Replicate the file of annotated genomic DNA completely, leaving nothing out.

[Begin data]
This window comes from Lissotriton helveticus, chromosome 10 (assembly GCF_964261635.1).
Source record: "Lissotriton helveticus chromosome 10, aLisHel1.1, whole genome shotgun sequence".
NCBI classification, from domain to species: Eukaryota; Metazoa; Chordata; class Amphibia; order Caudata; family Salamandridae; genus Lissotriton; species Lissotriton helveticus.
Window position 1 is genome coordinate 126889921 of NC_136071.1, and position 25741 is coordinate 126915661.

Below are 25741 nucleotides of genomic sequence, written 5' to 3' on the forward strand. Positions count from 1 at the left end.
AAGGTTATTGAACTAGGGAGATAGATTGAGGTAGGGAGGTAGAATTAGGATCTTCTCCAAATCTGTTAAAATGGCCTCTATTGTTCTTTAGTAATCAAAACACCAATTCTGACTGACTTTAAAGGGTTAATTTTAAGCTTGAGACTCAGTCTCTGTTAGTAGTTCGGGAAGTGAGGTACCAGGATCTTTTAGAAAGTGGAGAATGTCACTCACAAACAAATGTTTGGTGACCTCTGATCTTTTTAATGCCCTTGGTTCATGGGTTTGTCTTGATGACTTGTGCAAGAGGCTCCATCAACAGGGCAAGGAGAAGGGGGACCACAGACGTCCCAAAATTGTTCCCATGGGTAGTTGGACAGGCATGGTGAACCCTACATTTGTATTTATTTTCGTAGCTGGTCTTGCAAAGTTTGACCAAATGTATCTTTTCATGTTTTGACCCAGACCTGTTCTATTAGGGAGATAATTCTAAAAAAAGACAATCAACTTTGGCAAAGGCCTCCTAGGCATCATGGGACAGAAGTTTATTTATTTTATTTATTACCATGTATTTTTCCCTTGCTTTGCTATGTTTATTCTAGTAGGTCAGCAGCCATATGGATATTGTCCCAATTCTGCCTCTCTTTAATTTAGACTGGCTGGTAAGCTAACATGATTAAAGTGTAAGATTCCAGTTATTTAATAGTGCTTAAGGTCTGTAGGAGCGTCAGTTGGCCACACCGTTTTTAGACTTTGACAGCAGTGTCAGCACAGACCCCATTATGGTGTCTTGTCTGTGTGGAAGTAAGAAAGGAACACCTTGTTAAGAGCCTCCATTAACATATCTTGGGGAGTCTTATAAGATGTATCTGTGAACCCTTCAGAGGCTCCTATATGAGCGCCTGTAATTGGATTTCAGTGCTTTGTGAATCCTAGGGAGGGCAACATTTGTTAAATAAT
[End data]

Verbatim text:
This window comes from Lissotriton helveticus, chromosome 10 (assembly GCF_964261635.1).
Source record: "Lissotriton helveticus chromosome 10, aLisHel1.1, whole genome shotgun sequence".
NCBI classification, from domain to species: Eukaryota; Metazoa; Chordata; class Amphibia; order Caudata; family Salamandridae; genus Lissotriton; species Lissotriton helveticus.
Window position 1 is genome coordinate 126889921 of NC_136071.1, and position 25741 is coordinate 126915661.

Below are 25741 nucleotides of genomic sequence, written 5' to 3' on the forward strand. Positions count from 1 at the left end.
AAGGTTATTGAACTAGGGAGATAGATTGAGGTAGGGAGGTAGAATTAGGATCTTCTCCAAATCTGTTAAAATGGCCTCTATTGTTCTTTAGTAATCAAAACACCAATTCTGACTGACTTTAAAGGGTTAATTTTAAGCTTGAGACTCAGTCTCTGTTAGTAGTTCGGGAAGTGAGGTACCAGGATCTTTTAGAAAGTGGAGAATGTCACTCACAAACAAATGTTTGGTGACCTCTGATCTTTTTAATGCCCTTGGTTCATGGGTTTGTCTTGATGACTTGTGCAAGAGGCTCCATCAACAGGGCAAGGAGAAGGGGGACCACAGACGTCCCAAAATTGTTCCCATGGGTAGTTGGACAGGCATGGTGAACCCTACATTTGTATTTATTTTCGTAGCTGGTCTTGCAAAGTTTGACCAAATGTATCTTTTCATGTTTTGACCCAGACCTGTTCTATTAGGGAGATAATTCTAAAAAAAGACAATCAACTTTGGCAAAGGCCTCCTAGGCATCATGGGACAGAAGTTTATTTATTTTATTTATTACCATGTATTTTTCCCTTGCTTTGCTATGTTTATTCTAGTAGGTCAGCAGCCATATGGATATTGTCCCAATTCTGCCTCTCTTTAATTTAGACTGGCTGGTAAGCTAACATGATTAAAGTGTAAGATTCCAGTTATTTAATAGTGCTTAAGGTCTGTAGGAGCGTCAGTTGGCCACACCGTTTTTAGACTTTGACAGCAGTGTCAGCACAGACCCCATTATGGTGTCTTGTCTGTGTGGAAGTAAGAAAGGAACACCTTGTTAAGAGCCTCCATTAACATATCTTGGGGAGTCTTATAAGATGTATCTGTGAACCCTTCAGAGGCTCCTATATGAGCGCCTGTAATTGGATTTCAGTGCTTTGTGAATCCTAGGGAGGGCAACATTTGTTAAATAAT